- 04 May 20
As they enter into formal talks with Fianna Fáil and Fine Gael might it become a coalition red line issue?
As they enter into formal coalition talks with Fianna Fáil and Fine Gael, the Green Party have called for sweeping reforms of Ireland's drug laws.
While it hasn't been publicly mentioned as one, might it prove to be as much of a red line issue for Eamon Ryan & Co. as the 7% reduction in greenhouse gas emissions each year until 2030? Hot Press certainly hopes so.
Under Enda Kenny, Fine Gael were content to have a Labour Minister for Drugs, Aodhán Ó Ríordáin, who succeeded in getting cabinet approval for the pilot Dublin medically supervised injecting centre.
There was widespread dismay among frontline Irish drug services last year when his Minister for Drugs successor, Catherine Byrne, opted to keep the possession of drugs for personal use within the criminal justice system.
"For many, it represents a weak and cowardly decision – perhaps by a government that is too occupied by Brexit to do the right thing," wrote our man Stuart Clark at the time in a scathing opinion piece that can be read here:
With Catherine Byrne losing her seat at the last election, we're guaranteed a new Minister for Drugs regardless of the outcome of the current coalition talks.
Whoever he or she turns out to be, we hope they'll be bolder and braver than the previous incumbent in bringing about meaningful change to Ireland's current drug laws, which are clearly not fit for purpose.
Here's the Green Party drug reform statement in full:
The Green Party believes the criminalisation of drug consumption is a counter-productive policy that perpetuates business models of organised crime and fails to address the public health impact of drugs. We affirm there is a more compassionate policy based on international best practice that could be introduced within existing constraints under international law. In government, the Green Party would shift drugs policy from a criminal justice approach to a public health approach, introducing these following reforms:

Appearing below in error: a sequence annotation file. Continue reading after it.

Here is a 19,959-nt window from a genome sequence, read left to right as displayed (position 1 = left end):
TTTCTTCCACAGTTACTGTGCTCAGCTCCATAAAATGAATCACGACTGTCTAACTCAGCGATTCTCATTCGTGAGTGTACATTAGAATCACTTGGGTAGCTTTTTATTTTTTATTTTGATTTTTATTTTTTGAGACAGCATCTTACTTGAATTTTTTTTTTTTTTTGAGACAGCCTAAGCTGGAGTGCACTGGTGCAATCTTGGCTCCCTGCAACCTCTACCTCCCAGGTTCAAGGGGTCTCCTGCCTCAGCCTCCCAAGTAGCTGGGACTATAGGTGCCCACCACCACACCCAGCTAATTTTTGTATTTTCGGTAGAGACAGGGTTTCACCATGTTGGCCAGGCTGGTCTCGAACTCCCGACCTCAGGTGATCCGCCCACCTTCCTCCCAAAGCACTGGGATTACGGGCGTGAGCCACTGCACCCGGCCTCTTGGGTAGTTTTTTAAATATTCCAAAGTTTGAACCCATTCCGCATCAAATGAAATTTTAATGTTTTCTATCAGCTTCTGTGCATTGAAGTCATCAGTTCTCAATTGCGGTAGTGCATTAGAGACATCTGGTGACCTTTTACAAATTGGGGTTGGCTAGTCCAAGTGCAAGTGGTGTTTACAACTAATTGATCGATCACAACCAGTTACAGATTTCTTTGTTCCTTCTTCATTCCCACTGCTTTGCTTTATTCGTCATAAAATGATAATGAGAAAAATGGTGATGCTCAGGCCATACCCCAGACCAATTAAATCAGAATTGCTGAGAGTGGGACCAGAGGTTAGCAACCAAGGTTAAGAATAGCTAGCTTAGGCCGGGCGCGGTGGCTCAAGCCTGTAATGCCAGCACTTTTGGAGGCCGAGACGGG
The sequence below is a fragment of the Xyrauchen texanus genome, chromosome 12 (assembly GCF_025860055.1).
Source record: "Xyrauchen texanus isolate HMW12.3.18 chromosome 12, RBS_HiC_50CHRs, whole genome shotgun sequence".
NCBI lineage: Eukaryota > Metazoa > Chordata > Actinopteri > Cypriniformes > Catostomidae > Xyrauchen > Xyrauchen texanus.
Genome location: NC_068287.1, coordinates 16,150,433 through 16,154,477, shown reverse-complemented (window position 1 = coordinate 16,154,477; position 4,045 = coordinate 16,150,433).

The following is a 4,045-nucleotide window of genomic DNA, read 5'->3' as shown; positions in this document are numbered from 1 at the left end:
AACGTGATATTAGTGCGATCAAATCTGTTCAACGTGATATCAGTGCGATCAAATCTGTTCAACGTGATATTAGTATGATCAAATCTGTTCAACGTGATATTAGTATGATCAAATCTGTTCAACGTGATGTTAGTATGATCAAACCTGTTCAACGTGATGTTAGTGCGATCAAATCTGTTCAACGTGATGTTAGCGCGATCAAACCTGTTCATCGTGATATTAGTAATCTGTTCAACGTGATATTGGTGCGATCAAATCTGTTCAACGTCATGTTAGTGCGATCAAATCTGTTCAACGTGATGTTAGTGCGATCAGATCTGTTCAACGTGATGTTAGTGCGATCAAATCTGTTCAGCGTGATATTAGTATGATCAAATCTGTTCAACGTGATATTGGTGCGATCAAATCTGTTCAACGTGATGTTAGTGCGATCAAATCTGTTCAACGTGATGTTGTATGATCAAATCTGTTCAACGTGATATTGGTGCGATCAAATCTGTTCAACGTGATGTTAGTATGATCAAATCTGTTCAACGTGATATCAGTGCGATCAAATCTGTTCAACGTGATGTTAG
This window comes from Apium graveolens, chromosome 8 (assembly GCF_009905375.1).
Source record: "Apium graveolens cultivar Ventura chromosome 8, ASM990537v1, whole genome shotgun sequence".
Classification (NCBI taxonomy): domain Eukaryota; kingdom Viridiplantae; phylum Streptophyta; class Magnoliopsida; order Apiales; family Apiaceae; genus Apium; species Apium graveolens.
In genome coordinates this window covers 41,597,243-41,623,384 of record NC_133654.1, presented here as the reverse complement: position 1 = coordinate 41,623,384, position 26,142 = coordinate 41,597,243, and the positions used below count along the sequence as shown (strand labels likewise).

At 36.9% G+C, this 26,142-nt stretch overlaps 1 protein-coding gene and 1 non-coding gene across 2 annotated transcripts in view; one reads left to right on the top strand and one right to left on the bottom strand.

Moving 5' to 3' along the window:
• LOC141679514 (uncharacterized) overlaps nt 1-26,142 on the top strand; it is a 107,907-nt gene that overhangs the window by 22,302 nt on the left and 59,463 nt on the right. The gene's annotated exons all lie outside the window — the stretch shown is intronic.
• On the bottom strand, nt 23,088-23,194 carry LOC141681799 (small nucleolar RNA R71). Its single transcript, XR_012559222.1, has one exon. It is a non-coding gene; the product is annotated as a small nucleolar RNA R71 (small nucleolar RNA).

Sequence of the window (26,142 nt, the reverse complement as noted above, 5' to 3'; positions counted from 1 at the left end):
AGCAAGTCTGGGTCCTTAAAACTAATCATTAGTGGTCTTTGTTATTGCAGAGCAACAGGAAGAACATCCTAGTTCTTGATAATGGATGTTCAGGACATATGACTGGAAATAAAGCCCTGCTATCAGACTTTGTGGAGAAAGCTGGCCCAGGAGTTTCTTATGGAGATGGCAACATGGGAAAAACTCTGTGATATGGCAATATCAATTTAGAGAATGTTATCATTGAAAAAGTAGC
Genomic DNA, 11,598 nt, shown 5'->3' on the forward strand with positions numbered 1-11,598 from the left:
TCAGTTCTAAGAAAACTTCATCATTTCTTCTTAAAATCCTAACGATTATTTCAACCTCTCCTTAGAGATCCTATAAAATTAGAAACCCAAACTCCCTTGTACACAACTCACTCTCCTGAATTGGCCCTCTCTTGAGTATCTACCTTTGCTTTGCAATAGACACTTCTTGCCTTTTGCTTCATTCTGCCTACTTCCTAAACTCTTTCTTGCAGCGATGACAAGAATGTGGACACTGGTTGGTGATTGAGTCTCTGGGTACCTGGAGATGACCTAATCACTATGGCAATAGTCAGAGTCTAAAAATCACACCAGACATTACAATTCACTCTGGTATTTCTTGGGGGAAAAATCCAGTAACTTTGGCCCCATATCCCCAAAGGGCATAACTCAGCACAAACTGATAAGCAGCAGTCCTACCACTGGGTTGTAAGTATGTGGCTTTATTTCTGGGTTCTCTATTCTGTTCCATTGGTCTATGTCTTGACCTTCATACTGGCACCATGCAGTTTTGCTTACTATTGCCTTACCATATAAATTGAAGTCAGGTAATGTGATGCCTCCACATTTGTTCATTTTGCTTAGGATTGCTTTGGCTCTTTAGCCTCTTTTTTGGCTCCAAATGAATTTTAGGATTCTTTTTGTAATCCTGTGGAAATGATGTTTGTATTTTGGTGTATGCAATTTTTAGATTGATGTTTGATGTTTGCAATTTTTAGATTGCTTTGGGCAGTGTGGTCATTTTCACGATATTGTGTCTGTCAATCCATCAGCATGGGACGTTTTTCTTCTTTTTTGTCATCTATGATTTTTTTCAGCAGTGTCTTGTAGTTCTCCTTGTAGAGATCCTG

* Remove criminal penalties for possessing less than a week’s supply of a scheduled drug
* Review the status of all scheduled substances for medical potential, allowing for controlled cultivation as deemed appropriate for research purposes.
* Pardon and release non-violent, minor, drug offenders
* Support Dual Diagnosis so that the health system may address issues behind drug abuse
* Expand Low Threshold Residential Stabilization Services for holistic treatment
* Expedite drug testing services, particularly at festivals, nightclubs etc.
* Allow medically-supervised Drug Consumption Rooms for the phased withdrawal of heroin and other substances as deemed appropriate by the Minister for Health
* Support drug law reform on an international level
* Reschedule cannabis and its derivatives from a Schedule I drug to a Schedule IV drug
*Decriminalise the possession of fewer than five grams of cannabis products
*Decriminalise the possession of fewer than four cannabis plants on private property
* Allow prescription of cannabis-based medicines through pharmacies
* Tolerate regulated cannabis “coffeeshops” selling cannabis from licensed suppliers